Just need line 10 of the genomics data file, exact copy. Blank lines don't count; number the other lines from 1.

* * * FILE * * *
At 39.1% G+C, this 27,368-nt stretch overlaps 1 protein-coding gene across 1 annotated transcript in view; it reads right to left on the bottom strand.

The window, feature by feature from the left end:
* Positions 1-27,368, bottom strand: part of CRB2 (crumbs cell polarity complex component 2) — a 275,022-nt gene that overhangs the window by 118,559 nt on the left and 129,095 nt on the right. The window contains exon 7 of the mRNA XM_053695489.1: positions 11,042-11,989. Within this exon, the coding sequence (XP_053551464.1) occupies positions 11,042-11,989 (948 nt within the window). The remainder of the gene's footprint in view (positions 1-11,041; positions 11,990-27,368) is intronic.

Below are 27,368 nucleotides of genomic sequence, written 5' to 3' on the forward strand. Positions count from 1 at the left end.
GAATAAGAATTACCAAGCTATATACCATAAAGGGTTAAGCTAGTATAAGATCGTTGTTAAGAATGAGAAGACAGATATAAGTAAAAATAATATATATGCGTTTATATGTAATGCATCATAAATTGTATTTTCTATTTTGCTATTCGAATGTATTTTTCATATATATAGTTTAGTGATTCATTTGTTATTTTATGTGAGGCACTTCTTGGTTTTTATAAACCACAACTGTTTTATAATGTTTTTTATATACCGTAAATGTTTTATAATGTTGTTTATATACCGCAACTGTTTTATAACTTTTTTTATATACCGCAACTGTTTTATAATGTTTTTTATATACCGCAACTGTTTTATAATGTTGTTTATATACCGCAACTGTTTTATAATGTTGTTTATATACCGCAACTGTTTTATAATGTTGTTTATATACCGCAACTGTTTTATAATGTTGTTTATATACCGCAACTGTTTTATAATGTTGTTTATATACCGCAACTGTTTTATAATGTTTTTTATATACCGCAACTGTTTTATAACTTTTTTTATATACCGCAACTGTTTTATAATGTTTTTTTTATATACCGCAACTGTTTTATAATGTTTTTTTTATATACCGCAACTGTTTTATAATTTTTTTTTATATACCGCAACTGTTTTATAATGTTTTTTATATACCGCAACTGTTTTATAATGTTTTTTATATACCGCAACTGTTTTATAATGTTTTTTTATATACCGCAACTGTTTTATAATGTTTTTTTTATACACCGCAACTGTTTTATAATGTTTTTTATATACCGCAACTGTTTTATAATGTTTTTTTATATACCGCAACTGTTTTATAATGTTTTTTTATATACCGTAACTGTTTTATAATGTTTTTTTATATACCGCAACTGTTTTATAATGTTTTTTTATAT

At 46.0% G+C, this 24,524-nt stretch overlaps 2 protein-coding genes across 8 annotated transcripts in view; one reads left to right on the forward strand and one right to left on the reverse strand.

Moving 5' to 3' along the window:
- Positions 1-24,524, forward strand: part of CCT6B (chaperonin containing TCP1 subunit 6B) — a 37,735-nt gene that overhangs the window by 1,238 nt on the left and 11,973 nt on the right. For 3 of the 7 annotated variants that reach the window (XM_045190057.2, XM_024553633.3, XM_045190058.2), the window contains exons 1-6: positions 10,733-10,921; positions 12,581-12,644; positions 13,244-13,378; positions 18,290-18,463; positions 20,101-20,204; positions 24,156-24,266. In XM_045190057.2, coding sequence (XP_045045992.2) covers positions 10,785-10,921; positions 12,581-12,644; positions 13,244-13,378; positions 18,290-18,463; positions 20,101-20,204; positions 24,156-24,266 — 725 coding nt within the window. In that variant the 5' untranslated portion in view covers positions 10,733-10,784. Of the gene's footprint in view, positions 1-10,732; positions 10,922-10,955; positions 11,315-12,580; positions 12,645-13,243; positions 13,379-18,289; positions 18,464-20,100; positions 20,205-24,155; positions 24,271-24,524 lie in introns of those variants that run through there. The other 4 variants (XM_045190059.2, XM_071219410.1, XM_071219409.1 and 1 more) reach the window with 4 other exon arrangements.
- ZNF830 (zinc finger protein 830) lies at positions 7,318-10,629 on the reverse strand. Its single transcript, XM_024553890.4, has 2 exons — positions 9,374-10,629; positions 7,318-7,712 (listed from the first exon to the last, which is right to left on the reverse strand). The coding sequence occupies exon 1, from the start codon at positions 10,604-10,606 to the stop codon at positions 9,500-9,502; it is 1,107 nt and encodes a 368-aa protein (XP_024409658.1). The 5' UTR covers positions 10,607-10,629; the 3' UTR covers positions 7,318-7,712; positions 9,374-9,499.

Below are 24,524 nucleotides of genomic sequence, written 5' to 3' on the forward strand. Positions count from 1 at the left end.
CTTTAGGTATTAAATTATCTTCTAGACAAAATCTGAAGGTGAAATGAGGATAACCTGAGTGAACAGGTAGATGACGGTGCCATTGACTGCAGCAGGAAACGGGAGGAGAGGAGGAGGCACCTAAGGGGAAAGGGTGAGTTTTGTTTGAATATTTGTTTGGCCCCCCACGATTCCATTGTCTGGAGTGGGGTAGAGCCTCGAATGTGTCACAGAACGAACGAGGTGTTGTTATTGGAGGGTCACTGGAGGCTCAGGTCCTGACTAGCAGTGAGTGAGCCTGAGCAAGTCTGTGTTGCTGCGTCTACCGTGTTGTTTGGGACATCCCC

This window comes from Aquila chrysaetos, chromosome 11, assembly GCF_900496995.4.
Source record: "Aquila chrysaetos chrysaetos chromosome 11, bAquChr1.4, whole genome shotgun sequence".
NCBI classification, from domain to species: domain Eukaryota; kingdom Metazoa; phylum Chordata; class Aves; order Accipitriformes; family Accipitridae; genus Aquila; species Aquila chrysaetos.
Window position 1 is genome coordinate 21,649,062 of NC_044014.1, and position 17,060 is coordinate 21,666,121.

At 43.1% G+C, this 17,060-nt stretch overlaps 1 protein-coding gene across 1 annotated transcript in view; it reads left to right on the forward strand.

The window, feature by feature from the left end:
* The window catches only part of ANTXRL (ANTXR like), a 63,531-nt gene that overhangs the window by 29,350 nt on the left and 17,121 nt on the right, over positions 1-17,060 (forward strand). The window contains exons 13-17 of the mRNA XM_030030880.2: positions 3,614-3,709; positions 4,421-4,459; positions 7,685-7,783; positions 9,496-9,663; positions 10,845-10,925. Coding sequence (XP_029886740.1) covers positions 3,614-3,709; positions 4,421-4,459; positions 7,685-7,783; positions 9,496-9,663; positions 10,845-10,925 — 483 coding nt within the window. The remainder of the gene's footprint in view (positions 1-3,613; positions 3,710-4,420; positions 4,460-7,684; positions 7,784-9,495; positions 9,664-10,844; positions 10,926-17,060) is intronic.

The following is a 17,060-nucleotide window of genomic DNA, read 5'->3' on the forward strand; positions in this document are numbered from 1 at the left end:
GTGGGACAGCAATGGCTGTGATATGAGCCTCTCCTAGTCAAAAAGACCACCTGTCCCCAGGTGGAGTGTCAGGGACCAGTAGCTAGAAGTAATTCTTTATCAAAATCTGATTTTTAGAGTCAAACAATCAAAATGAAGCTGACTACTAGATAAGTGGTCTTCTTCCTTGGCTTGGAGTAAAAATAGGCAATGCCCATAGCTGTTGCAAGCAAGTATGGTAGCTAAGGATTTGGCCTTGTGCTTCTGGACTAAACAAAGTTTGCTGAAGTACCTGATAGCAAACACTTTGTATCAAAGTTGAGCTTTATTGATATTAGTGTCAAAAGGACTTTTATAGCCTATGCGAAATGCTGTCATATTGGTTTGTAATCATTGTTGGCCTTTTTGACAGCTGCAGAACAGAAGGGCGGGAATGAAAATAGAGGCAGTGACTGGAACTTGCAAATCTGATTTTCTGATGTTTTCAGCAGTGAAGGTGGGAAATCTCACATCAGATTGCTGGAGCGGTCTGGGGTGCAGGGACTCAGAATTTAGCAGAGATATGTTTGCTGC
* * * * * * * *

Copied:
Below are 24,524 nucleotides of genomic sequence, written 5' to 3' on the forward strand. Positions count from 1 at the left end.